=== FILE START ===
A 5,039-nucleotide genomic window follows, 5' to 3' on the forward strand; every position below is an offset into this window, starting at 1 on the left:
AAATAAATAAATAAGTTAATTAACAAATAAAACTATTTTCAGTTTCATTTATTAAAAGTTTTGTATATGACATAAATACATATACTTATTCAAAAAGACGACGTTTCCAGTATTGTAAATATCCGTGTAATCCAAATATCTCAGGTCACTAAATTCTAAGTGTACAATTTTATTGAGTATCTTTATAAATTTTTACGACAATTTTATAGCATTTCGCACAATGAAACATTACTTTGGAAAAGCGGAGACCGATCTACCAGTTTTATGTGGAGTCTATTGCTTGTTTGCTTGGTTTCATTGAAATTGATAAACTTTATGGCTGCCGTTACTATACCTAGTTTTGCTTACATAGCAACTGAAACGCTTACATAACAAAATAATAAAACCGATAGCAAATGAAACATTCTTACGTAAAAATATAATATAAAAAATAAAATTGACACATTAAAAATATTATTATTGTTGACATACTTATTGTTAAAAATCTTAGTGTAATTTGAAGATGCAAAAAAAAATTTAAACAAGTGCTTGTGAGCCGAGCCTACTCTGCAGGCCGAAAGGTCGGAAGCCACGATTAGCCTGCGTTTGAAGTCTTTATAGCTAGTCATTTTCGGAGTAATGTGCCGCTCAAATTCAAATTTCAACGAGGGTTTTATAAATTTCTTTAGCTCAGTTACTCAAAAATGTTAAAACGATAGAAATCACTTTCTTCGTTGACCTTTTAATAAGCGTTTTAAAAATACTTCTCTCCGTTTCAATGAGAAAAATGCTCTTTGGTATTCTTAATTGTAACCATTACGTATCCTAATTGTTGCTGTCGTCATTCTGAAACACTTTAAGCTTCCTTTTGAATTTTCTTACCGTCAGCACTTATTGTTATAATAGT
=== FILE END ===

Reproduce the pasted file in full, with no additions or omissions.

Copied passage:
A 5,039-nucleotide genomic window follows, 5' to 3' on the forward strand; every position below is an offset into this window, starting at 1 on the left:
AAATAAATAAATAAGTTAATTAACAAATAAAACTATTTTCAGTTTCATTTATTAAAAGTTTTGTATATGACATAAATACATATACTTATTCAAAAAGACGACGTTTCCAGTATTGTAAATATCCGTGTAATCCAAATATCTCAGGTCACTAAATTCTAAGTGTACAATTTTATTGAGTATCTTTATAAATTTTTACGACAATTTTATAGCATTTCGCACAATGAAACATTACTTTGGAAAAGCGGAGACCGATCTACCAGTTTTATGTGGAGTCTATTGCTTGTTTGCTTGGTTTCATTGAAATTGATAAACTTTATGGCTGCCGTTACTATACCTAGTTTTGCTTACATAGCAACTGAAACGCTTACATAACAAAATAATAAAACCGATAGCAAATGAAACATTCTTACGTAAAAATATAATATAAAAAATAAAATTGACACATTAAAAATATTATTATTGTTGACATACTTATTGTTAAAAATCTTAGTGTAATTTGAAGATGCAAAAAAAAATTTAAACAAGTGCTTGTGAGCCGAGCCTACTCTGCAGGCCGAAAGGTCGGAAGCCACGATTAGCCTGCGTTTGAAGTCTTTATAGCTAGTCATTTTCGGAGTAATGTGCCGCTCAAATTCAAATTTCAACGAGGGTTTTATAAATTTCTTTAGCTCAGTTACTCAAAAATGTTAAAACGATAGAAATCACTTTCTTCGTTGACCTTTTAATAAGCGTTTTAAAAATACTTCTCTCCGTTTCAATGAGAAAAATGCTCTTTGGTATTCTTAATTGTAACCATTACGTATCCTAATTGTTGCTGTCGTCATTCTGAAACACTTTAAGCTTCCTTTTGAATTTTCTTACCGTCAGCACTTATTGTTATAATAGT